Terracotta is bringing real-time analytics to the masses (of Java (s orcl) users, at least) by letting Ehcache users query data stored in the product’s in-memory cache. With Terracotta’s new Ehcache Search product, customers can perform simple queries in real time against as much as terabytes of data stored in their transactional caches,without having to install any new servers or purchase new appliances. The approach won’t replace the data warehouse, but it could have a significant effect on the future of analytics software development.
The open-source Ehcache is to Java what memcached is to dynamic web languages, in that it lets developers store certain data in-memory to avoid the inherent latency of interacting with the database every time an application needs to serve a piece of data. This setup is great for transactional workloads, but, generally, any analysis still requires a trip to the database. For queries that could benefit from real-time results, this latency can become troublesome, especially if the database is being bombarded, and slowed down, by large numbers of requests. Enter Ehcache Search.
According to Terracotta CEO Amit Pandey, one early customer that manages logistics for a fast-food chain was able to reduce latency times to the sub-second range from nearly a minute. Desperate for better performance, the company was considering Oracle’s (s orcl) high-performance Exadata Database Machine, but didn’t need all the complexity, and didn’t really want to pay the high price or deal with the 12-month installation process, either. A software-only product, it took only a month to install Ehcache, load the desired data into the memory of the existing application servers and start using the product.
But, as even Pandey acknowledges, databases and data warehouses aren’t going away. They’re still necessary for complex queries, especially against huge volumes of data that simply cannot be stored in-memory. Although, a Terracotta sales rep might be quick to point out that the line is blurring. When used in combination with Terracotta’s BigMemory product, users can store up to a terabyte of data in-memory (officially, although Pandey says users are storing up to 4 TB), and the company is planning to enrich the analytics capabilities within the next 18 months. Presently, Ehcache Search is available in both open-source and enterprise editions, and BigMemory is available solely as an enterprise edition.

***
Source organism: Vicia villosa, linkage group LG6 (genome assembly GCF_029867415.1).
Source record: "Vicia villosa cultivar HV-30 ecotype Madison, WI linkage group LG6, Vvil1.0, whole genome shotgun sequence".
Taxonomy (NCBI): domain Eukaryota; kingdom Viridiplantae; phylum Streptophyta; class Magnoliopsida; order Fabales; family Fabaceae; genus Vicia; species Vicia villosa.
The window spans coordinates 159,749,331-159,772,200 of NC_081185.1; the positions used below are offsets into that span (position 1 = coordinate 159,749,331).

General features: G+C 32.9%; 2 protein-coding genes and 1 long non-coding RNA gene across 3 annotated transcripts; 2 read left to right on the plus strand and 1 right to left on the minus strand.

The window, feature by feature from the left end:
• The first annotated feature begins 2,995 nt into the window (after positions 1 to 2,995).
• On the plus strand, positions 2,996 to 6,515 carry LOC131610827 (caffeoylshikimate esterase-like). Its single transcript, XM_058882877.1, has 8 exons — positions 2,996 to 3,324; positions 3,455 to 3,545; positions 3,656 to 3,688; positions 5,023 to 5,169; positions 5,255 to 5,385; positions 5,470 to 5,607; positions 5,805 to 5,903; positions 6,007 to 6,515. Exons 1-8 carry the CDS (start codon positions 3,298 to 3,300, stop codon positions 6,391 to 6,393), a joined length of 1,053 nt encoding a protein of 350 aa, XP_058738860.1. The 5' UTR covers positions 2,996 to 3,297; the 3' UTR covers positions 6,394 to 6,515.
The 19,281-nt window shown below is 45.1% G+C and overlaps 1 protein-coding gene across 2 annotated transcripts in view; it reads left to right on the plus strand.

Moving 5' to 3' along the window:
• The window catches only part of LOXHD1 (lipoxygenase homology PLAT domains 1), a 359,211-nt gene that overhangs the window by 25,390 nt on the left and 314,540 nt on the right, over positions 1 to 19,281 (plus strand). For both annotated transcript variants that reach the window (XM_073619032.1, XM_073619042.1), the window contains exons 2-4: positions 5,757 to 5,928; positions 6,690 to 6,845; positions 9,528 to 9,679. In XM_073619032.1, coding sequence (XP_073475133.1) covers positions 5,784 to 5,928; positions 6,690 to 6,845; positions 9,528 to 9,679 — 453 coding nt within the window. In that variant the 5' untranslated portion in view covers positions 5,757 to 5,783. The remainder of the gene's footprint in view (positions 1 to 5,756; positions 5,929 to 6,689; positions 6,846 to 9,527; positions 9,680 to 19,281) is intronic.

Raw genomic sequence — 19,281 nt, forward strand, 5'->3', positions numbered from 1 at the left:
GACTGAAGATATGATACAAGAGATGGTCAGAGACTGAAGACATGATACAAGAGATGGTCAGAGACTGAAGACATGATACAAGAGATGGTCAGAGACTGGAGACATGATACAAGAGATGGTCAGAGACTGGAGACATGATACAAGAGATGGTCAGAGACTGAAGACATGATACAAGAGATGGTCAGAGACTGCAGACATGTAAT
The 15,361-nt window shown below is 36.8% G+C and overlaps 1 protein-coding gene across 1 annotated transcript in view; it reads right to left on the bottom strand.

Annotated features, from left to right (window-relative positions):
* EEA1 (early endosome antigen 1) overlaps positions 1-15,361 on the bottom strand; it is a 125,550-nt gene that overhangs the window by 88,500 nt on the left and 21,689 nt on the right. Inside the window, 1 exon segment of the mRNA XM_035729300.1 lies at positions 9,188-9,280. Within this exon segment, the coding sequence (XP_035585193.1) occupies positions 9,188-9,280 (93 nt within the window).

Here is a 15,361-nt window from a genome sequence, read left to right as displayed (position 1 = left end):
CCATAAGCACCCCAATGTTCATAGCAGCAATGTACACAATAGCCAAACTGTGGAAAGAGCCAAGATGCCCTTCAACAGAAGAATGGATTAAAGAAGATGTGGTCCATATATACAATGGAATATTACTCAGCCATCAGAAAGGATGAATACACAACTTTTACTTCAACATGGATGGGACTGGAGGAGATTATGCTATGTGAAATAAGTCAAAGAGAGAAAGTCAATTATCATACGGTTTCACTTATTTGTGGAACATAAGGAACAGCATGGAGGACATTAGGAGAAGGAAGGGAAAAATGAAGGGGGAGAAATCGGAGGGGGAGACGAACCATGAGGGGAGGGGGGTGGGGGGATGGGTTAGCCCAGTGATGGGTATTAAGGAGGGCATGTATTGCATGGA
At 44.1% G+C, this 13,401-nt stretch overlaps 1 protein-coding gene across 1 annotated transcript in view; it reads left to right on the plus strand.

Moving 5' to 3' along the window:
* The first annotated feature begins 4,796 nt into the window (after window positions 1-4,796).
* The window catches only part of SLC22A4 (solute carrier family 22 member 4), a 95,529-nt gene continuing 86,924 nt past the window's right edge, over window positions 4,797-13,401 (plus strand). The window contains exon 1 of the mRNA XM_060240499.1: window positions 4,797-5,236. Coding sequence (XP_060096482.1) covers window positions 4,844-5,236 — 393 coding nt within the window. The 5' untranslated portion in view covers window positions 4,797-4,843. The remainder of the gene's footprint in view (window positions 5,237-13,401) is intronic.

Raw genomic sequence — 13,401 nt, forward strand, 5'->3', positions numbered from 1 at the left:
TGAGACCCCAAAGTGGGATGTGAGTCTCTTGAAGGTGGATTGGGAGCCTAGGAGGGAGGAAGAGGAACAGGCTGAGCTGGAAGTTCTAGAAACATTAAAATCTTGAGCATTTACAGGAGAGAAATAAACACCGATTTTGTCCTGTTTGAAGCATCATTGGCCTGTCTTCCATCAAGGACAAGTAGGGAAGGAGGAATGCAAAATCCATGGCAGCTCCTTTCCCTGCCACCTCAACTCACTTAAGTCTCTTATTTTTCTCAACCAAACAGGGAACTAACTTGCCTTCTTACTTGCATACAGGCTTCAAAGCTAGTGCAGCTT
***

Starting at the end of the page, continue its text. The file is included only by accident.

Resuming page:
This blend of transactional and analytical environments doesn’t start with Terracotta, however, and it won’t likely end with it. Already, SAP (s sap) is selling its High-Performance Analytics Appliance (HANA) that relies on in-memory processing to let customers “instantly explore and analyze all of their transactional and analytical data,” and I have to think other vendors with their hands in both pots (e.g., Oracle and IBM (s ibm) will roll out their own offerings, as well. Pandey thinks they might even roll out lightweight versions in the same
vain vein as the open source Ehcache Search, but said that will require strong customer demand. Considering those companies’ reliance on Java, and that Ehcache has a footprint hundreds of thousands of Java applications, Terracotta might be the company that makes Oracle, IBM and SAP customers see the light.
If that happens, it could represent a real shift in the advanced analytics market similar to the freemium trend we’re currently seeing in the SaaS space. Presently, vendors such as Terracotta, EMC (s emc) (via Greenplum), and Jaspersoft and Pentaho are all approaching free, open-source analytics from different perspectives — real-time analytics, analytics database and BI, respectively — but getting huge software vendors on board with giving away advanced features to some degree might be considered a landscape shift that couldn’t have been imagined just several years ago.
Image courtesy of Flickr user jpctalbot.
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